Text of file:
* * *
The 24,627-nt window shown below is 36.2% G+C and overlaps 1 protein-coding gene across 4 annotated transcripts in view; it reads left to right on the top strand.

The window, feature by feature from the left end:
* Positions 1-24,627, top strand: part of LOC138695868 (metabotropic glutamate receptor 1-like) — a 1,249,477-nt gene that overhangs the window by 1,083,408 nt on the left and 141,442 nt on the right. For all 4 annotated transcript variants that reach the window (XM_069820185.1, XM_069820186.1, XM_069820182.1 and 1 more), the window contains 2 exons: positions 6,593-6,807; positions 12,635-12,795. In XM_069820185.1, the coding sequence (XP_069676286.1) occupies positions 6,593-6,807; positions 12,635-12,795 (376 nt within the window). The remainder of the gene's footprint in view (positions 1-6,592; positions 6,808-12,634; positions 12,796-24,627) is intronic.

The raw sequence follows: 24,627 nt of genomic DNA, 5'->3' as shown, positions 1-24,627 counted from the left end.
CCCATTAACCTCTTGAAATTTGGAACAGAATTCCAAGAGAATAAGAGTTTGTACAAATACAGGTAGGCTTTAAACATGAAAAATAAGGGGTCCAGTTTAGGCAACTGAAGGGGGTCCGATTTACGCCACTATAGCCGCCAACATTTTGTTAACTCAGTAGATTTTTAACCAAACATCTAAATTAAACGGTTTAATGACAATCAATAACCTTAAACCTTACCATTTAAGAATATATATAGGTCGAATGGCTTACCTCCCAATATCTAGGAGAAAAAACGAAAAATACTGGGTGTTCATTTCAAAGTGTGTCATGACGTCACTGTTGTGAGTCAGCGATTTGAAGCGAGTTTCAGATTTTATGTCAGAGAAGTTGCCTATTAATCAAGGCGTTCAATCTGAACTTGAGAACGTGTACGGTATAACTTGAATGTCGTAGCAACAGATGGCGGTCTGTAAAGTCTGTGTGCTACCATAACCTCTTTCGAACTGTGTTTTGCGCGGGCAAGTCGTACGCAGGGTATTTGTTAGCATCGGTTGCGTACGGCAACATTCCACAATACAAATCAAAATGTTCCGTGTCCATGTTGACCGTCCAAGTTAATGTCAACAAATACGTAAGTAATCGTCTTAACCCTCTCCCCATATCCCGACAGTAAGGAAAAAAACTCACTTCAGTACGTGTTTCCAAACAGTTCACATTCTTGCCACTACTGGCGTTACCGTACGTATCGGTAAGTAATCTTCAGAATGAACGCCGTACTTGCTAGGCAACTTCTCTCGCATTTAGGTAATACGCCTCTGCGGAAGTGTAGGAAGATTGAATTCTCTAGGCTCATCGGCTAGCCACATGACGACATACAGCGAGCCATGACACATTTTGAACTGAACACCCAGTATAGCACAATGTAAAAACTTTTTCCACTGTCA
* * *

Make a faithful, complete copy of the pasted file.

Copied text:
The 24,627-nt window shown below is 36.2% G+C and overlaps 1 protein-coding gene across 4 annotated transcripts in view; it reads left to right on the top strand.

The window, feature by feature from the left end:
* Positions 1-24,627, top strand: part of LOC138695868 (metabotropic glutamate receptor 1-like) — a 1,249,477-nt gene that overhangs the window by 1,083,408 nt on the left and 141,442 nt on the right. For all 4 annotated transcript variants that reach the window (XM_069820185.1, XM_069820186.1, XM_069820182.1 and 1 more), the window contains 2 exons: positions 6,593-6,807; positions 12,635-12,795. In XM_069820185.1, the coding sequence (XP_069676286.1) occupies positions 6,593-6,807; positions 12,635-12,795 (376 nt within the window). The remainder of the gene's footprint in view (positions 1-6,592; positions 6,808-12,634; positions 12,796-24,627) is intronic.

The raw sequence follows: 24,627 nt of genomic DNA, 5'->3' as shown, positions 1-24,627 counted from the left end.
CCCATTAACCTCTTGAAATTTGGAACAGAATTCCAAGAGAATAAGAGTTTGTACAAATACAGGTAGGCTTTAAACATGAAAAATAAGGGGTCCAGTTTAGGCAACTGAAGGGGGTCCGATTTACGCCACTATAGCCGCCAACATTTTGTTAACTCAGTAGATTTTTAACCAAACATCTAAATTAAACGGTTTAATGACAATCAATAACCTTAAACCTTACCATTTAAGAATATATATAGGTCGAATGGCTTACCTCCCAATATCTAGGAGAAAAAACGAAAAATACTGGGTGTTCATTTCAAAGTGTGTCATGACGTCACTGTTGTGAGTCAGCGATTTGAAGCGAGTTTCAGATTTTATGTCAGAGAAGTTGCCTATTAATCAAGGCGTTCAATCTGAACTTGAGAACGTGTACGGTATAACTTGAATGTCGTAGCAACAGATGGCGGTCTGTAAAGTCTGTGTGCTACCATAACCTCTTTCGAACTGTGTTTTGCGCGGGCAAGTCGTACGCAGGGTATTTGTTAGCATCGGTTGCGTACGGCAACATTCCACAATACAAATCAAAATGTTCCGTGTCCATGTTGACCGTCCAAGTTAATGTCAACAAATACGTAAGTAATCGTCTTAACCCTCTCCCCATATCCCGACAGTAAGGAAAAAAACTCACTTCAGTACGTGTTTCCAAACAGTTCACATTCTTGCCACTACTGGCGTTACCGTACGTATCGGTAAGTAATCTTCAGAATGAACGCCGTACTTGCTAGGCAACTTCTCTCGCATTTAGGTAATACGCCTCTGCGGAAGTGTAGGAAGATTGAATTCTCTAGGCTCATCGGCTAGCCACATGACGACATACAGCGAGCCATGACACATTTTGAACTGAACACCCAGTATAGCACAATGTAAAAACTTTTTCCACTGTCA